Safe Driving Caravan Tour

Senior Danielle P. holds up a free microfiber cloth from Pennsylvania’s Motorcycle Safety presentation given by Bobby Fitzmayer. (Photo by Lindsay Perry/Student Contributor)

Student Contributors

On Oct. 25, Geof Crankshaw, Community Traffic Safety Project coordinator, held an assembly at Cranberry High School to help spread awareness for National Teen Driver Safety Week.

Many teens are aware of certain dangers of driving such as driving under the influence, but many don’t realize the risks that are involved with actions as simple as loud music or cell phone usage.

Crankshaw brought in speakers to advocate for safe driving using presentations. He also had a motorcycle safety program and impaired and distracted driver simulators.

Senior Brayden M. attempts the distracted driving simulation set up in the library to see possible effects of what could happen if you are not watching the road. (Photo by AJ Howard/Student Contributor)

The assembly started off with a presentation by Michelle Johnson. “Every year about 4,000 teens die in car crashes each year,” she said.

This topic is very important to Johnson because of the loss of her son, Conner, due to a car accident in 2011. She now travels to local school districts during National Teen Driver Safety Week and shares safe driving tips with teens.

Johnson said that almost anything can impact driving: “Car crashes are the #1 cause of deaths among teens.” Texting, putting on lipstick, eating, and having distracting passengers can cause car crashes.

Johnson went over three reasons why texting and driving can cause a crash: hands off of the wheel, eyes off of the road, and mind off of the driving.

Johnson recommends all drivers and passengers wear seat belts because lives can be saved.

Michelle Johnson displays a T-shirt that has a picture of a skull made up of the most common forms of death for teenagers, each represented by a different colored dot. (Photo by Janice Irwin/Student Contributor)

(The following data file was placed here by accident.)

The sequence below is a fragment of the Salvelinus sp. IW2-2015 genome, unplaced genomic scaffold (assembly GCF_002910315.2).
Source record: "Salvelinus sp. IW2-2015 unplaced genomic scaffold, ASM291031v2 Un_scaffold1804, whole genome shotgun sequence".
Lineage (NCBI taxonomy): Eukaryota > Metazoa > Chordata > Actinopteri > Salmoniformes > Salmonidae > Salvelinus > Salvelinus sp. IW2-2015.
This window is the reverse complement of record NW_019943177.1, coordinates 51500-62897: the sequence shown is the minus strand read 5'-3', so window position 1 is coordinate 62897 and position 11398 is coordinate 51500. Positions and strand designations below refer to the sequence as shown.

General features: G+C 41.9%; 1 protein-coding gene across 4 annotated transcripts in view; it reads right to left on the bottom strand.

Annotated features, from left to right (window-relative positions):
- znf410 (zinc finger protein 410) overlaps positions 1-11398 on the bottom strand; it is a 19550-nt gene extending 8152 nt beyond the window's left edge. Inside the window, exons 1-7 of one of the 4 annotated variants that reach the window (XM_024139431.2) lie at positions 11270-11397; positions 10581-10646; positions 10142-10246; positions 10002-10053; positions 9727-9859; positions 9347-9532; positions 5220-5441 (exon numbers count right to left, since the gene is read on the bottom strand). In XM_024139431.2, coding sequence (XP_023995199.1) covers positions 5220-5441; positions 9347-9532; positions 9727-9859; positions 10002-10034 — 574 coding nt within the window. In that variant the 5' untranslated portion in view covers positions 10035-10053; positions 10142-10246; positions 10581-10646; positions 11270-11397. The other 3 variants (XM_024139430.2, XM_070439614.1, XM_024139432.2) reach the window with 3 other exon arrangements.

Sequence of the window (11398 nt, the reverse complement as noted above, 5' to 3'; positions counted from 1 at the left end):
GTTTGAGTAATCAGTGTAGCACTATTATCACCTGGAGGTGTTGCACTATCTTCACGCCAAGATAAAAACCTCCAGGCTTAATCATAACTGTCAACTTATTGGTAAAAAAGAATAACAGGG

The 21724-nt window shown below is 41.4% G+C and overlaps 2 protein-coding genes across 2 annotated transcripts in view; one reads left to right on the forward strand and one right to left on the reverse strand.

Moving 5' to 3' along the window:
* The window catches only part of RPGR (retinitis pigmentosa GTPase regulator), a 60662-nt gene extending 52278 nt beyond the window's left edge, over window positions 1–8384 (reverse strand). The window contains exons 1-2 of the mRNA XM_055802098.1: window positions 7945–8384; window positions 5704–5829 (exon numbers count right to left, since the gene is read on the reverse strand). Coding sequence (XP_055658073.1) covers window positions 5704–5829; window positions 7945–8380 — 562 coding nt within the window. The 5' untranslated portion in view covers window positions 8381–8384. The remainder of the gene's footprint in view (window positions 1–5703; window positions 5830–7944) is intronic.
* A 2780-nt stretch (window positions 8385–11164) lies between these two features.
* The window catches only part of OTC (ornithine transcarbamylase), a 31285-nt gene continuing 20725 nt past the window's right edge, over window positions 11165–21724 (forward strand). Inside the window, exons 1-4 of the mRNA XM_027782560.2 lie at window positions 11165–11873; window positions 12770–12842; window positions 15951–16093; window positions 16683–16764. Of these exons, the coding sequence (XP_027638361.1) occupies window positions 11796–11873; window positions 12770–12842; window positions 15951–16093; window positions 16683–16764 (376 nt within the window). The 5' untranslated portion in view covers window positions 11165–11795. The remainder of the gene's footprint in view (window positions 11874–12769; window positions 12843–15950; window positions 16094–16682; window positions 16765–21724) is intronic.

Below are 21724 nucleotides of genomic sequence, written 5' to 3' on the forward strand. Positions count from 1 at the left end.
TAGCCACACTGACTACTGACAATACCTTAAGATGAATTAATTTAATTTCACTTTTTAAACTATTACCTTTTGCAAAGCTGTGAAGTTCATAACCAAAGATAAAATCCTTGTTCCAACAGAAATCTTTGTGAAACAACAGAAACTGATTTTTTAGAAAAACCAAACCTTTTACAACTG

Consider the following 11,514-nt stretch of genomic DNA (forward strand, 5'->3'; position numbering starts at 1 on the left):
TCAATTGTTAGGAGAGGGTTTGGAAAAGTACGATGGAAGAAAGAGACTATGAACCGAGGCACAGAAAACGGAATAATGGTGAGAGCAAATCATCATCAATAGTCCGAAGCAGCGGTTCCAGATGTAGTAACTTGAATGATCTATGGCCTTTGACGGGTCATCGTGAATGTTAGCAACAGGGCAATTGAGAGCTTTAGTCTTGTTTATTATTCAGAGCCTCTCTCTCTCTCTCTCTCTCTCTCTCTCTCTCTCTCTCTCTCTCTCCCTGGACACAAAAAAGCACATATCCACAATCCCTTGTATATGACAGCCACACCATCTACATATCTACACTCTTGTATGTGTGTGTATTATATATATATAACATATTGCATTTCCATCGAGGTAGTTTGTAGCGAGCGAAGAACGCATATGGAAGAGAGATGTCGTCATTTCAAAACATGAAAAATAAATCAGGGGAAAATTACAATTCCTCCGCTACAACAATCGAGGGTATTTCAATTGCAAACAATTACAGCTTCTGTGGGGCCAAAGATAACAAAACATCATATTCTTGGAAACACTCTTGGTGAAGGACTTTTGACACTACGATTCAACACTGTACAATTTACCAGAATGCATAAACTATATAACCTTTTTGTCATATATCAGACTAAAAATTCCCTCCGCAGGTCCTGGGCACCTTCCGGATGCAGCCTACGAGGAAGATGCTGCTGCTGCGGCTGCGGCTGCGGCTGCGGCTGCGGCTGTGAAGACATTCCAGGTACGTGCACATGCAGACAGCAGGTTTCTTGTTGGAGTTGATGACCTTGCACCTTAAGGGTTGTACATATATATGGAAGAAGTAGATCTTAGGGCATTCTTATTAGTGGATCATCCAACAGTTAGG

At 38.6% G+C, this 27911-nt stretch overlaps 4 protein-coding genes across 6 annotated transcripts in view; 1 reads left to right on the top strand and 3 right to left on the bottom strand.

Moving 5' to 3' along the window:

Michelle Johnson gives students a presentation about the real effects that distracted driving can have on a family. (Photo by Janice Irwin/Student Contributor)

Students were then lead outside to listen to the fundamentals of avoiding a motorcycle crash.

The presenter, Bobby Fitzmayer, then shared a personal story about his experience with a motorcycle crash. “Accidents happen in a blink of an eye,” he said.

Fitzmayer explained to the students about how a motorcycle’s traction to the road gets less and less the more you lean. Fitzmayer brought along a motorcycle equipped with special equipment to show the student what it feels like to lean too far on a motorcycle.

“You have about one second to react after losing traction to the road,” he said.

Fitzmayer reminded the students to always wear a helmet and protective clothing while riding a motorcycle.

Bobby Fitzmayer gives a presentation on motorcycle safety to a group of juniors and seniors on the front sidewalk of Cranberry High School. (Photo by Rebekah Brown/Student Contributor)

Bobby Fitzmayer demonstrates how the SkidBike works as part of Pennsylvania’s Motorcycle Safety program and training courses. (Photo by Lindsay Perry/Student Contributor)

Bobby Fitzmayer passes his personal helmet around the group showing the damage caused by slamming into a car because of that car pulling out in front of him at the last second. (Photo by Rebekah Brown/Student Contributor)

Following the motorcycle safety program, students were able to use impaired and distracted driving simulators. The simulations consisted of a monitor, steering wheel, and brake and accelerator pedals.

By using these simulators, students were given first hand experience on what it is like to be behind the wheel while impaired or distracted. The simulators were brought to the assembly in hopes that they will prevent students from performing unsafe actions behind the wheel.

Senior AJ H. begins the drunk driving simulation set up in the library to bring awareness of what happens while you are under the influence. (Photo by Lindsay Perry/Student Contributor)

Students experiment with different possible scenarios on the “wheel of death” that will tell them the percentage of how likely the distraction is to cause an accident while driving as part of Johnson’s presentation. (Photo by Rachael McCauley/Student Contributor)

Cranberry High School’s staff and students are very thankful for Crankshaw and his team for coming in and holding the safe driving assembly. Students were further educated on the dangers of impaired and distracted driving, and this assembly helped to spread awareness for National Teen Driver Safety Week.

Students pledge to be safe and accountable drivers by signing a crash car supplied by the State Police. (Photo by Lindsay Perry/Student Contributor)

Story, video and photos provided by student members of  Cranberry Chronicles, Cranberry High School’s journalism/publications group.